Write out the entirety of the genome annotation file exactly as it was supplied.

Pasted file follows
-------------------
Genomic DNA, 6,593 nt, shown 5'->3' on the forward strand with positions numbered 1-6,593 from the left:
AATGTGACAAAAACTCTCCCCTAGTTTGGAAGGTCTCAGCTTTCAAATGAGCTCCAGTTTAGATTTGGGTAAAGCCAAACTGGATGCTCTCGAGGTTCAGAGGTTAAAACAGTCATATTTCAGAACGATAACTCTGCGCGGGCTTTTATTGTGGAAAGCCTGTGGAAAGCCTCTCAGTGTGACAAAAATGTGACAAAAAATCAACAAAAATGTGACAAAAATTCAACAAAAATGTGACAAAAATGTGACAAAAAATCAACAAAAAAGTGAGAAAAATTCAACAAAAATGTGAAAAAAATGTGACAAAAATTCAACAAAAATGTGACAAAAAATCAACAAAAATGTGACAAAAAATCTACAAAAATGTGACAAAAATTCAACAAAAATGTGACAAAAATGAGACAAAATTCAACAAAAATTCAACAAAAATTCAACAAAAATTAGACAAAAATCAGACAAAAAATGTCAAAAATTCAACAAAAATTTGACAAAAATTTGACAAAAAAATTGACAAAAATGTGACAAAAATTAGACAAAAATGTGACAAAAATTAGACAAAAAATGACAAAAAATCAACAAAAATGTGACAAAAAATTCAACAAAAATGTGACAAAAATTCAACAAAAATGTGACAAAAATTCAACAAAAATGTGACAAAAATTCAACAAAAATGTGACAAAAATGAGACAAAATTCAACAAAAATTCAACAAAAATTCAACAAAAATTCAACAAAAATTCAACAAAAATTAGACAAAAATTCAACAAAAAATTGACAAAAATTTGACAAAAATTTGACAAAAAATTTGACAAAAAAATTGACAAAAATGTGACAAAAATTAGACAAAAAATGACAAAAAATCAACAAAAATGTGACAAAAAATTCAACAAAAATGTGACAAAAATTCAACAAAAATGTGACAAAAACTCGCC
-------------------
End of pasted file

Genomic DNA, 6,593 nt, shown 5'->3' on the forward strand with positions numbered 1-6,593 from the left:
AATGTGACAAAAACTCTCCCCTAGTTTGGAAGGTCTCAGCTTTCAAATGAGCTCCAGTTTAGATTTGGGTAAAGCCAAACTGGATGCTCTCGAGGTTCAGAGGTTAAAACAGTCATATTTCAGAACGATAACTCTGCGCGGGCTTTTATTGTGGAAAGCCTGTGGAAAGCCTCTCAGTGTGACAAAAATGTGACAAAAAATCAACAAAAATGTGACAAAAATTCAACAAAAATGTGACAAAAATGTGACAAAAAATCAACAAAAAAGTGAGAAAAATTCAACAAAAATGTGAAAAAAATGTGACAAAAATTCAACAAAAATGTGACAAAAAATCAACAAAAATGTGACAAAAAATCTACAAAAATGTGACAAAAATTCAACAAAAATGTGACAAAAATGAGACAAAATTCAACAAAAATTCAACAAAAATTCAACAAAAATTAGACAAAAATCAGACAAAAAATGTCAAAAATTCAACAAAAATTTGACAAAAATTTGACAAAAAAATTGACAAAAATGTGACAAAAATTAGACAAAAATGTGACAAAAATTAGACAAAAAATGACAAAAAATCAACAAAAATGTGACAAAAAATTCAACAAAAATGTGACAAAAATTCAACAAAAATGTGACAAAAATTCAACAAAAATGTGACAAAAATTCAACAAAAATGTGACAAAAATGAGACAAAATTCAACAAAAATTCAACAAAAATTCAACAAAAATTCAACAAAAATTCAACAAAAATTAGACAAAAATTCAACAAAAAATTGACAAAAATTTGACAAAAATTTGACAAAAAATTTGACAAAAAAATTGACAAAAATGTGACAAAAATTAGACAAAAAATGACAAAAAATCAACAAAAATGTGACAAAAAATTCAACAAAAATGTGACAAAAATTCAACAAAAATGTGACAAAAACTCGCC